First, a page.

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London braces for Olympic traffic

posted 31 Jan 2012, 05:16 by Mpelembe Admin   [ updated 31 Jan 2012, 05:18 ]
 
Concerns are rising about the ability of London's transport network to cope with traffic during the Olympics. London Mayor Boris Johnson is urging Olympic dignitaries to take public transport instead of chauffeur-driven limousines to help avoid traffic jams.
 
UK-OLYMPICS TRANSPORT - The London Olympics is less than 6 months away and the city is working out how to cope with the extra three million visitors in an already overcrowded city.

London's major Boris Johnson says he'll be using public transport to get to the games and urges VIPs to do the same.

LONDON MAYOR BORIS JOHNSON SAYING:

"Every possible exhortation has been given to Sepp Blatter other members of the IOC, all the Olympic family and their wives that they should understand the best most sensible way of getting around London in Games time is to go by public transport and I am certainly going to be doing that myself."

The main games will last just over two weeks.

Thousands of foreign visitors will be travelling around the capital each day putting a huge strain on London's ageing transport system.

Many fear London will grind to a halt but officials say commuters and sports fans will benefit from a 6.5 billion pound investment programme.

Peter Hendy is London's Transport Commissioner.

PETER HENDY, LONDON TRANSPORT COMMISSIONER, SAYING:

"London is a historic city and the Games are in inner London which is unusual for Games within a developed city. So the transport system is old, the road network is old, we don't have the opportunity of five-lane highways as they did in Beijing, so we have got to plan much more carefully to ensure that we can get ticket holders to their events, we can get athletes to their events and yet we can get the city to not only carry on but prosper during these really exciting Games."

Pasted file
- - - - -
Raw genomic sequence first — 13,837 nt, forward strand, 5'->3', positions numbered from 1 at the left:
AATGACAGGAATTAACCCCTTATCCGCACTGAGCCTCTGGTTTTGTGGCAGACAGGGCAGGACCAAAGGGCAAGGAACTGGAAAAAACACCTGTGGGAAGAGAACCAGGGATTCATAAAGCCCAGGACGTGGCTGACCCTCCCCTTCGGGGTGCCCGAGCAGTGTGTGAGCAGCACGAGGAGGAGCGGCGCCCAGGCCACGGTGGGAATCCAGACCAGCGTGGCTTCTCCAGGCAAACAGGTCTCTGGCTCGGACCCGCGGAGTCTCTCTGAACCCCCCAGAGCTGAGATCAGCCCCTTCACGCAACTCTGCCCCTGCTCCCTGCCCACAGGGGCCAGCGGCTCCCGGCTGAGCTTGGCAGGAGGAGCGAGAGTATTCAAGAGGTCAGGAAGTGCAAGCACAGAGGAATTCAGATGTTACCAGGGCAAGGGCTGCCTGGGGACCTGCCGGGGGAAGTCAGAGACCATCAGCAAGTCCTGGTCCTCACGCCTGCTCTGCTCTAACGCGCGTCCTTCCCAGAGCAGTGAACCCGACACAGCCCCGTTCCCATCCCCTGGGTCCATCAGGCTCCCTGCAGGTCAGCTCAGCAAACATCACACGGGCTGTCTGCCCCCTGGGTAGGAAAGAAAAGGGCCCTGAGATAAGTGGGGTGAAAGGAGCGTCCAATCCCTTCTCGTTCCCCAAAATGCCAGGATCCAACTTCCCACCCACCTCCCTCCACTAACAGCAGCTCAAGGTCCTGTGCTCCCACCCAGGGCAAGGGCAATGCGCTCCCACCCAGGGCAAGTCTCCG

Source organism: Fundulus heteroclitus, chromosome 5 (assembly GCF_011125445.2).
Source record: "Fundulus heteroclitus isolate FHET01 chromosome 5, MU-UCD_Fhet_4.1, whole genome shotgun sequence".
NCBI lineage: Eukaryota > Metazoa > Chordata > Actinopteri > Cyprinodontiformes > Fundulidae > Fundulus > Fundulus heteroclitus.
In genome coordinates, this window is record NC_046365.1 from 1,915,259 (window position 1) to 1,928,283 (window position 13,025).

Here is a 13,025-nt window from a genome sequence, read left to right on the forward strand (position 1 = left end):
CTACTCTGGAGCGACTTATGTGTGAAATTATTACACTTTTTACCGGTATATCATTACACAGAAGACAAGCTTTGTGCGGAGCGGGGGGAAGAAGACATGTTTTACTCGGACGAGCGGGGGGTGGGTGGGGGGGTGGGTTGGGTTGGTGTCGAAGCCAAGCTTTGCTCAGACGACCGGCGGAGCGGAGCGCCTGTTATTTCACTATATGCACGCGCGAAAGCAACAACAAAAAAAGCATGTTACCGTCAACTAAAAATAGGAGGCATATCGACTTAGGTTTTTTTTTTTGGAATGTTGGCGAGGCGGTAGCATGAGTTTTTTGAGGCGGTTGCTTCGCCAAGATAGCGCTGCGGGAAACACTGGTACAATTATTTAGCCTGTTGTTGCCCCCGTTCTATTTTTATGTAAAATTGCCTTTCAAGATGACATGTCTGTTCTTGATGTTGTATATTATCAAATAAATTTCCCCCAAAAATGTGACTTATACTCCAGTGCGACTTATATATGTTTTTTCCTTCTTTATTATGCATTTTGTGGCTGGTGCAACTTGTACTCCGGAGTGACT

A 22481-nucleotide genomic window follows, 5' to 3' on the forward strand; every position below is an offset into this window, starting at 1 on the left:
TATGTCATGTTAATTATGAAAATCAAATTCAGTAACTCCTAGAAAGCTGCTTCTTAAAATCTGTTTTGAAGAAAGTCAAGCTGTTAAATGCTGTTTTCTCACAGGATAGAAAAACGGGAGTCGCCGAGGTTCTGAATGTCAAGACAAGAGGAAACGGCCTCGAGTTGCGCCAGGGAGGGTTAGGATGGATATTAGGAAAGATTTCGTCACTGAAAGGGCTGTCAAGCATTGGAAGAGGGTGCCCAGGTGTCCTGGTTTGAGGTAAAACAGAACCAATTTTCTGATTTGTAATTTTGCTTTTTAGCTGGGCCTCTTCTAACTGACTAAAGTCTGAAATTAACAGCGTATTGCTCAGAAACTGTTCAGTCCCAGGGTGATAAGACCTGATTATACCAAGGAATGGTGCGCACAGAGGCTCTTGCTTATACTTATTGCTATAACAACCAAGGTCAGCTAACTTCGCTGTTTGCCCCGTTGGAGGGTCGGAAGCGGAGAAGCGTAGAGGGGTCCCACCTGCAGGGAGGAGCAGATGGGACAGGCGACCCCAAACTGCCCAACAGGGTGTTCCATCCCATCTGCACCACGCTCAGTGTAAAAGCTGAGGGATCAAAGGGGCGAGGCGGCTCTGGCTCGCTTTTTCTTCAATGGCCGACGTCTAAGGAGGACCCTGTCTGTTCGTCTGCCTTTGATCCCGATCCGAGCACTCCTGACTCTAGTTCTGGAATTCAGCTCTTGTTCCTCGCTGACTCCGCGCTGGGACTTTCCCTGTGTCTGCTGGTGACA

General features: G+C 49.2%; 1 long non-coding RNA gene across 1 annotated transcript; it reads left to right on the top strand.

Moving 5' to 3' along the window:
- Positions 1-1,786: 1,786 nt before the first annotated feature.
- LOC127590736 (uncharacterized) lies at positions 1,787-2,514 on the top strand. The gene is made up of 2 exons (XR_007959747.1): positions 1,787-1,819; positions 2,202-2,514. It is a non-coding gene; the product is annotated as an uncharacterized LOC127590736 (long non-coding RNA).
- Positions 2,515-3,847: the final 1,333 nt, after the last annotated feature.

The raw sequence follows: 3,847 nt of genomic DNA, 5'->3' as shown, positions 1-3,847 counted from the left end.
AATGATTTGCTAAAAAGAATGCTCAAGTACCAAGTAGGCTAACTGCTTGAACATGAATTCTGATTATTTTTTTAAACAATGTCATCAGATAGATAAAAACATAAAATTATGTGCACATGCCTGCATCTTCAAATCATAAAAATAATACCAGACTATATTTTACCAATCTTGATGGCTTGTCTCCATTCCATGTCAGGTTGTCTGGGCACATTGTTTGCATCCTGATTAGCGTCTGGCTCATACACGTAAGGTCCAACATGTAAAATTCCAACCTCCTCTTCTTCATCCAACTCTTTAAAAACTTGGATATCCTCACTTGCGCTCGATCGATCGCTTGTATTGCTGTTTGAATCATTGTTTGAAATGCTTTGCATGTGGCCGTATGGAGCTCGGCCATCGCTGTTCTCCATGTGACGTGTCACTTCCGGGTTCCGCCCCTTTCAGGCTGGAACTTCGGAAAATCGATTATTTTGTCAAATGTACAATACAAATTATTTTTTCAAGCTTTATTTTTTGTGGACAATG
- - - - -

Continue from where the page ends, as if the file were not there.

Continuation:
Londoners have been warned they could face delays to their journey of up to 30 minutes during peak times.

The Olympic stadium at Stratford is just a few stops from the city's financial centre Canary Wharf.

ALISTAIR CAMERON, CANARY WHARF WORKER, SAYING:

"It is already pretty disastrous when there is a minor delay, so the numbers they are talking about I don't see how it possibly won't affect routes."

ISABELLA BULIGAN, CANARY WHARF WORKER, SAYING:

"It's hardly working with the millions you see everyday commuting to Canary Wharf, by June or so we are going to have more people here so I don't think this is going to work."

Specially designated Games Lanes will be set up on the city's roads to ferry the 80,000 athletes, their support teams and some sponsors.

But taxi drivers won't be allowed to use them,

JAMES BUDLOWTHER, TAXI DRIVER, SAYING:

"I'm going to Spain, get out the way. I can't stand it. It's enough with the traffic now, you know, without going when the Olympics start. Can you imagine what it's going to be like? Chaos."

Companies have been asked to help ease congestion by asking staff to work from home or alter their hours.

But it's feared disruption to the working day could ending up costing millions in lost business.

Hayley Platt, Reuters.

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